Have a plan about how you want to walk your dog. Do you want him to be allowed to pee at several bushes, fire hydrants and car tires? If so, that’s OK but decide whether you will allow this early in the walk or at the end of the walk but after 5 minutes of that, they must “walk on” for the remainder of the walk—no stopping unless you decide to take a break. There’s no reason they have to continue to sniff and pee. So give them a few minutes for that but then the rest of the time they must walk by your side or in front of you but never pulling at the end of the leash.
Don’t let your dog cross in front of or behind you. I have two Boston’s and my daughter has two. I like to walk three or four at a time (one of them is lazy and I like to walk for about four miles so sometimes it’s just three dogs). When I walk with them, I assign a “side” and all must stay on the side they are assigned. They can’t switch places or dash to the other side because something smells beautifully rotten. Again, I use my foot so that I can correct immediately rather than bending over. With the front or side of my foot, I gently push them back into place on the correct side and again using a “click” or voice command. Eventually you should be able to use only one: the voice command, click or gentle push. HOWEVER, if using your foot causes you to feel off-balance, don’t use this technique. Use your hand and/or words.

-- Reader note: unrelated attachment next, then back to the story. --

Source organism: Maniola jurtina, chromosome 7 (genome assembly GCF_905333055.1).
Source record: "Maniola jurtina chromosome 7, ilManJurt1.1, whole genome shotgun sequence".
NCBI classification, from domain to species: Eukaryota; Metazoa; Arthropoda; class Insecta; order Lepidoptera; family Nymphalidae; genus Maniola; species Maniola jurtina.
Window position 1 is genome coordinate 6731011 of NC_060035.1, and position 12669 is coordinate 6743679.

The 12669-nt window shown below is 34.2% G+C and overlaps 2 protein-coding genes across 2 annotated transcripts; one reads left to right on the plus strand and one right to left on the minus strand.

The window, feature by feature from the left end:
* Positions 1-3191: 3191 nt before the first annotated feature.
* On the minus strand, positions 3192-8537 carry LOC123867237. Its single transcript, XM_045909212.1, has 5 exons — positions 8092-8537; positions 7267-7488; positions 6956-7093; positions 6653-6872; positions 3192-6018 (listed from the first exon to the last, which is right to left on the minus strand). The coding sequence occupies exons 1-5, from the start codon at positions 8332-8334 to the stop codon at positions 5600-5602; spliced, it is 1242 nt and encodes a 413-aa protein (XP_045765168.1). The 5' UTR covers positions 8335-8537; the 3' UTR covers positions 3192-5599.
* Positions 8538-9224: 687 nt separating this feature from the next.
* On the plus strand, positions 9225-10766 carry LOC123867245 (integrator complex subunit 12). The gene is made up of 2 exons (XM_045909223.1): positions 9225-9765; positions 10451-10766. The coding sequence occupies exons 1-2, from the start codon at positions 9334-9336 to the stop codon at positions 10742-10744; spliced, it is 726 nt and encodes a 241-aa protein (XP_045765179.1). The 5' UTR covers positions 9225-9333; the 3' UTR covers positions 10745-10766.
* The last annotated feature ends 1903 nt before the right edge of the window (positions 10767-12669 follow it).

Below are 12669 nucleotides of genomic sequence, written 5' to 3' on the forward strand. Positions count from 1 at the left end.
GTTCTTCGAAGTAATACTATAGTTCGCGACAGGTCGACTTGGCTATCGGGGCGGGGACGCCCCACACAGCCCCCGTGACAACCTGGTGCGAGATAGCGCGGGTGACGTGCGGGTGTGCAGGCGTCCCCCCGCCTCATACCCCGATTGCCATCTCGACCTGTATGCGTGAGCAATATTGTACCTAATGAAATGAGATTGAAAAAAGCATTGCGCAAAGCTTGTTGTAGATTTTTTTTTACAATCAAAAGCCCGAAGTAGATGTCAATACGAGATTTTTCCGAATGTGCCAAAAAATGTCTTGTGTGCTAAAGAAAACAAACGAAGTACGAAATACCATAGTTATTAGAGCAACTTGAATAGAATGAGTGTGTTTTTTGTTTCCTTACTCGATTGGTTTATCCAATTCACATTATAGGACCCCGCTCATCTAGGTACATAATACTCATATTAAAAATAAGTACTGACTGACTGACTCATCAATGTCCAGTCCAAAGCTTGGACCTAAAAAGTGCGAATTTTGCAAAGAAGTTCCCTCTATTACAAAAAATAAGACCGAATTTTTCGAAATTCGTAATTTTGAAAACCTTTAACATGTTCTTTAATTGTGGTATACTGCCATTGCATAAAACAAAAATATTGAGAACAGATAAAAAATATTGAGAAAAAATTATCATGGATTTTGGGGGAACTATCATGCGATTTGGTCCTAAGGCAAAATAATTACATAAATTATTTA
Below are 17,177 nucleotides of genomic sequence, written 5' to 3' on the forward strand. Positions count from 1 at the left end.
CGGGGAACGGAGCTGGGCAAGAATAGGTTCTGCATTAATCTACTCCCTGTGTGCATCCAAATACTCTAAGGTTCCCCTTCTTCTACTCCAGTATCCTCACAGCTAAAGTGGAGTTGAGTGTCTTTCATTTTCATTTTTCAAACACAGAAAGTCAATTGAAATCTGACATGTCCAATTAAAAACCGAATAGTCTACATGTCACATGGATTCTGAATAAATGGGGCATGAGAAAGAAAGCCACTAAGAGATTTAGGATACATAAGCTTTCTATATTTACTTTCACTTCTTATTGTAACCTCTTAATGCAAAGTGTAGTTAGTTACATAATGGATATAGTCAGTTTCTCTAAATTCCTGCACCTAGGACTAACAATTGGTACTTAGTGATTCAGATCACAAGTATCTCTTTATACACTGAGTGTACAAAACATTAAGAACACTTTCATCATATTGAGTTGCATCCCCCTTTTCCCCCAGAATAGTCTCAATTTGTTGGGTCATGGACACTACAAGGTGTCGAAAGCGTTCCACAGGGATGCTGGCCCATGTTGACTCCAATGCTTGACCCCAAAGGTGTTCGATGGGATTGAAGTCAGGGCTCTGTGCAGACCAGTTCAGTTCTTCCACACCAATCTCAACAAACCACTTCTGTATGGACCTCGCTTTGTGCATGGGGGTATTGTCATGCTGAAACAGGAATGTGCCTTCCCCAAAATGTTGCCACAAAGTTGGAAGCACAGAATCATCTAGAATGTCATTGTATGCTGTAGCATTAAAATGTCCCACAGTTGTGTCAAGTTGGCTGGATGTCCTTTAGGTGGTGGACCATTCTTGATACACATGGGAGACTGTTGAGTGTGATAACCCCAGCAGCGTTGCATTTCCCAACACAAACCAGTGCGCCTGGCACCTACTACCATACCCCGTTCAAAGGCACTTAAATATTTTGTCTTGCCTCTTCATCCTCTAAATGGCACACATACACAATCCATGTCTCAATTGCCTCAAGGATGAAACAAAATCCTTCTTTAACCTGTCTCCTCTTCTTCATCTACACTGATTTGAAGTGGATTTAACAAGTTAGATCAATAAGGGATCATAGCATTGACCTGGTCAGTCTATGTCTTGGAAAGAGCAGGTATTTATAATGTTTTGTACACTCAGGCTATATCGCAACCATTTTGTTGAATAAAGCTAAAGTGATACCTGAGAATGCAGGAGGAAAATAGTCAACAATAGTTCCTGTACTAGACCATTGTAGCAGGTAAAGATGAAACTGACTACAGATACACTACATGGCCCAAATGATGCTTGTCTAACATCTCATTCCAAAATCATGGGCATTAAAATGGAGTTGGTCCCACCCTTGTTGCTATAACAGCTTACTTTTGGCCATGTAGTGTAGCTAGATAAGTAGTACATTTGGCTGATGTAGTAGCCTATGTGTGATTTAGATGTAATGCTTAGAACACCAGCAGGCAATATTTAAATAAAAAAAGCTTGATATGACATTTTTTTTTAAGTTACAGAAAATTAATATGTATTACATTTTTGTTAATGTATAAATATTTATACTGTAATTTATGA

I never allow our dogs to smell other dogs (unless I know them and the dogs are “friends”) or bark. I am very attentive to other dog walkers. If I see a dog approaching that is in a highly anxious state—pulling on the leash, barking, jumping or growling, I move to the other side of the street. It’s not because I can’t train my dog to behave but I don’t want to put my dog or myself in a situation that could result in danger to either of us.
Finally, if you want to walk your dog but feel you can’t train him to be safe, bring in a trainer but remember—you must be trained as well.
Dogs are such important companions. I encourage those who love them to have them up until the day you die if you enjoy them and they enhance your life. My mother-in-law is 92 and she lost her beloved “Candy” last month. While she mourned her greatly, she also realized that having Candy was critical to her well being given she could no longer drive and most of her friends had passed. Wisely she wanted and acquired another dog that was older but healthy and well trained.
However, the topic of selecting a dog matching your needs, age, and physical condition is a topic for another blog…
If you have an experience to share relating to this topic or any topic about aging that is of interest to you, let me know. You can reach me at email@example.com or 408-393-4794.
Susan Cain McCarty spent over 25 years in high-tech marketing and is still consulting in that role today; however, she acquired a late-in-life Master’s in Interdisciplinary studies focusing on Gerontology. She now has a second careerconsulting as a Geriatic Care Manger helping elders and their loved ones plan for aging.